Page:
Infectious Disease

HIV seroconversions tied to poor PrEP adherence

November 03, 2022

2 min read

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Disclosures:
Dharan reports receiving research support through the Gilead Australia Fellowship for an unrelated project. Please see the study for all other authors’ relevant financial disclosures.

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People who seroconverted were insufficiently adherent to HIV PrEP despite being at high risk for acquiring HIV, according to a recent study.

“The goal of this study was to evaluate participants in a large HIV PrEP study who acquired HIV after being dispensed PrEP,” Nila J dharan, MD, FRACP, PhD, infectious disease physician at the Kirby Institute, told Healio. “We wanted to find out the reasons for why people acquired HIV in the setting of being dispensed PrEP, such as they did not take the medication as prescribed, they were infected with a virus resistant to the drug(s) in PrEP, or they were infected with HIV despite taking the medication as prescribed.”

PrEP

People who seroconverted and were ultimately diagnosed with HIV were insufficiently adherent to their PrEP despite being at high risk. Source: Adobe Stock.

Dharan added that given that the Expanded PrEP Implementation in Communities in New South Wales (EPIC-NSW) study an implementation study of daily oral PrEP in people aged 18 years and older who were at high risk for acquiring HIV is one of the largest PrEP studies to date, this study provided a unique opportunity to understand reasons for HIV acquisition among people receiving PrEP.

Through the EPIC-NSW study, Dharan and colleagues assessed these patients for seroconversions defined as a positive HIV test by either antigen, antibody or detectable HIV viral load after study enrollment. According to the study, insufficient adherence, measured by dispensing logs or participant self-report, was also assessed and tracked.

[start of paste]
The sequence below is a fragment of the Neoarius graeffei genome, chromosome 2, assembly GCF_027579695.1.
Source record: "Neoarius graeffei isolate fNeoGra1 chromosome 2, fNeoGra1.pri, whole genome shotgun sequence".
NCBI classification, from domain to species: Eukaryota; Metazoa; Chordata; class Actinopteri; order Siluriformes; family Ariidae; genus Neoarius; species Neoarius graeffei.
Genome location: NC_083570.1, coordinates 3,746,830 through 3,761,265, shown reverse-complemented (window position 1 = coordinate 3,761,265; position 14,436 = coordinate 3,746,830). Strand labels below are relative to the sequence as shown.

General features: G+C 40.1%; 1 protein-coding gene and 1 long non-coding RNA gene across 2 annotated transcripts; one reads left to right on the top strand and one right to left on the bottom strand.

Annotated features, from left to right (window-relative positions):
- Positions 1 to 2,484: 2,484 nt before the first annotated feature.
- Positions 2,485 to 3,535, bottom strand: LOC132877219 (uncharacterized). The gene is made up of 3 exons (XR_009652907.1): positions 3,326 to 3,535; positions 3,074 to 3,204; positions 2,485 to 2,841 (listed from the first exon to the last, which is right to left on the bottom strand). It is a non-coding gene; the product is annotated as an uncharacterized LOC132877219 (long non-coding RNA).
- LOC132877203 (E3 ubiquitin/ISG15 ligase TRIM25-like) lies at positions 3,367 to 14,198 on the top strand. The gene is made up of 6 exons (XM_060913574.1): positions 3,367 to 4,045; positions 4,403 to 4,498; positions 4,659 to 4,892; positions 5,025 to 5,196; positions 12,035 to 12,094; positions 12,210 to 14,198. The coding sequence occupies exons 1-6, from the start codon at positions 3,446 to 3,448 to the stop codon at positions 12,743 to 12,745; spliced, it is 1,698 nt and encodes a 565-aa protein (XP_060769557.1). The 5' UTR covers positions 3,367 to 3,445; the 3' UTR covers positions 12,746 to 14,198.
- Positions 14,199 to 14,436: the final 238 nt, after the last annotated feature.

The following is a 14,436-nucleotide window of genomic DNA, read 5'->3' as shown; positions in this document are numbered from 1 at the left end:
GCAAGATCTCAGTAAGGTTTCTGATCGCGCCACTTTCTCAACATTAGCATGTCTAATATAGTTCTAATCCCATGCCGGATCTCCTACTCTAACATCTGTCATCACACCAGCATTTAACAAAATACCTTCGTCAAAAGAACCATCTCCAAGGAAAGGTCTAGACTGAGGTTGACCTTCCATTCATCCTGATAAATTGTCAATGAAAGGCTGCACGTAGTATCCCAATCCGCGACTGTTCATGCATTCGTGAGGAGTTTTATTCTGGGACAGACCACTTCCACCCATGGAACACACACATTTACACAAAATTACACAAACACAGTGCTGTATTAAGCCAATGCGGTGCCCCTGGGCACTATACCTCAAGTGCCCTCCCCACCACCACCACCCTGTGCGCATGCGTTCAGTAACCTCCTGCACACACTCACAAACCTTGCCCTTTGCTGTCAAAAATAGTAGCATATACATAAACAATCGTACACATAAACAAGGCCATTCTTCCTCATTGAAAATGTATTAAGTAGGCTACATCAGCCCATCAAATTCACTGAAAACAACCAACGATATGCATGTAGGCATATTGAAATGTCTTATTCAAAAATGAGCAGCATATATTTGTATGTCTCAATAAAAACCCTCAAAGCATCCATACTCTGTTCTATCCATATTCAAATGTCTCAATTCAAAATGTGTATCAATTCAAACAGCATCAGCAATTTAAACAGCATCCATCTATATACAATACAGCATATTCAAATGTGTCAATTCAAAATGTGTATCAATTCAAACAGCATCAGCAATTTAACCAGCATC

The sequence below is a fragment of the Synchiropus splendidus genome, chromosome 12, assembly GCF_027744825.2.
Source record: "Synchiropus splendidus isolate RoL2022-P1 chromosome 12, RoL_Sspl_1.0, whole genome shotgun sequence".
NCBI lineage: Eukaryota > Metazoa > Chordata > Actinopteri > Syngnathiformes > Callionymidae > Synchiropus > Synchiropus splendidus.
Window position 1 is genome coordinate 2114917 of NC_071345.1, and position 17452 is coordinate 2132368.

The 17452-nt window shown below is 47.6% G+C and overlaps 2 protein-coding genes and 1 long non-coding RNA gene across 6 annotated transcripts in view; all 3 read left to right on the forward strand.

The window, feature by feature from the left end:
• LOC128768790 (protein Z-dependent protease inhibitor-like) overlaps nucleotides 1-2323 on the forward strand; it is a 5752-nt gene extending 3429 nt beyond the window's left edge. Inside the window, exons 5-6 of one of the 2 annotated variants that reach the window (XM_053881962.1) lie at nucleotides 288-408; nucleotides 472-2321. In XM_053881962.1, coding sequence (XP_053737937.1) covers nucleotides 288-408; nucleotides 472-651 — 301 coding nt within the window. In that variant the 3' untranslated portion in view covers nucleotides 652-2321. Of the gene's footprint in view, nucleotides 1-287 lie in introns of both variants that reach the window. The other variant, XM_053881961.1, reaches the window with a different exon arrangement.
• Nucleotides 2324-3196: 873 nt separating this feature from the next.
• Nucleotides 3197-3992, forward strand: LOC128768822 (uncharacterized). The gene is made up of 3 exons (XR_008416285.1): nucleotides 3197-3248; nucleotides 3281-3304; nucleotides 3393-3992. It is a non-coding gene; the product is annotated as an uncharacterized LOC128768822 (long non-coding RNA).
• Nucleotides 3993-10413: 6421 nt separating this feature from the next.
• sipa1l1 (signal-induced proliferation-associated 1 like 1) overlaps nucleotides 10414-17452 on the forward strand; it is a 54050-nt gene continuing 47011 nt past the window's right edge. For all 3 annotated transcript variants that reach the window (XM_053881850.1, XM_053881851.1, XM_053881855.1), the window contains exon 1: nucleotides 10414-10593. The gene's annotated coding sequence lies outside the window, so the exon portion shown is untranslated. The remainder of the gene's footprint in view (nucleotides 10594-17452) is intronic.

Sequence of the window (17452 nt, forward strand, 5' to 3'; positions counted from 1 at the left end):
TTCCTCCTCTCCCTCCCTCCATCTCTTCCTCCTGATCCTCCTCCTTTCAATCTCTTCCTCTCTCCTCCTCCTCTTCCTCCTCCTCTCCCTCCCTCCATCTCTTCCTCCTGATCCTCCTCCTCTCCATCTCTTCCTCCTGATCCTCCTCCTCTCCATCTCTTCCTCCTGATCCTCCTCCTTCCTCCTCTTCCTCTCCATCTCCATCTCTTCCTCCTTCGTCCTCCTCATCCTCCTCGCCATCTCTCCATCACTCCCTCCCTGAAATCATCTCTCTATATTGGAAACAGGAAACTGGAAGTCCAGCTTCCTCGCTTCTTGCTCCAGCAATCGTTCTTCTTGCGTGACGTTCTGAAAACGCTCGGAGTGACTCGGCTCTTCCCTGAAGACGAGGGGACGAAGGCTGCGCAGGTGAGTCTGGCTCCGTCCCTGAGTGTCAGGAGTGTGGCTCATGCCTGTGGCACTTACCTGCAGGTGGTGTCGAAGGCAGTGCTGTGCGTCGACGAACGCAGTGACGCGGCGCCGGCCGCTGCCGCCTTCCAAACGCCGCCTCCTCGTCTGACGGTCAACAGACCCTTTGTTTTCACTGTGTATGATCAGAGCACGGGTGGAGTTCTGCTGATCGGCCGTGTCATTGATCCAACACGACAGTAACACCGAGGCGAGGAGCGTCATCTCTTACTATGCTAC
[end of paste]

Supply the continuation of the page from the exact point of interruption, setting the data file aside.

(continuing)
Overall, a total of 9,596 people were enrolled and started on PrEP between March 1, 2016, and April 30, 2018. Of these patients, 30 were diagnosed with HIV by March 31, 2019, with the average number of days from first dispensing PrEP to diagnosis being 409. According to the study, there was no evidence that participants who seroconverted had been sufficiently adherent to PrEP.

Study data showed that among the 11 participants with complete data on PrEP dispensing and who had seroconverted before April 30, 2018, none had been dispensed PrEP within 3 months of their HIV diagnosis.

Among the 29 who initiated taking PrEP, there were 22 (76%) with data confirming when they last took PrEP. Of these, 18 (82%) had stopped taking PrEP a month or more before their HIV diagnosis, one (5%) had presented to reinitiate PrEP after stopping and one (5%) had reinitiated PrEP but had a high-risk sexual event before completing their first week of PrEP dosing.

According to the study, the remaining two patients who were dispensed PrEP within a month of their HIV diagnosis were also not sufficiently adherent to daily PrEP one was taking PrEP on demand but not according to guidelines, and the other reported inconsistent PrEP use throughout the study because of “periods of perceived lower risk.”

Dharan said these findings highlight several important areas for improvement in HIV prevention.

“First, clinicians prescribing PrEP should ensure that they discuss the circumstances of their patients to identify any potential barriers to the use of PrEP. Second, they should also discuss the use of PrEP, including stopping and starting PrEP, regularly and in detail with their patients to ensure their patients understand the risks of HIV acquisition during times of perceived lower risk,” Dharan said. “Lastly, there are now new ‘demand’ regimens for taking PrEP, as well as long-acting injectable medications, which may be more suited for patients with intermittent periods of risk or difficulty remembering to take oral medications.”

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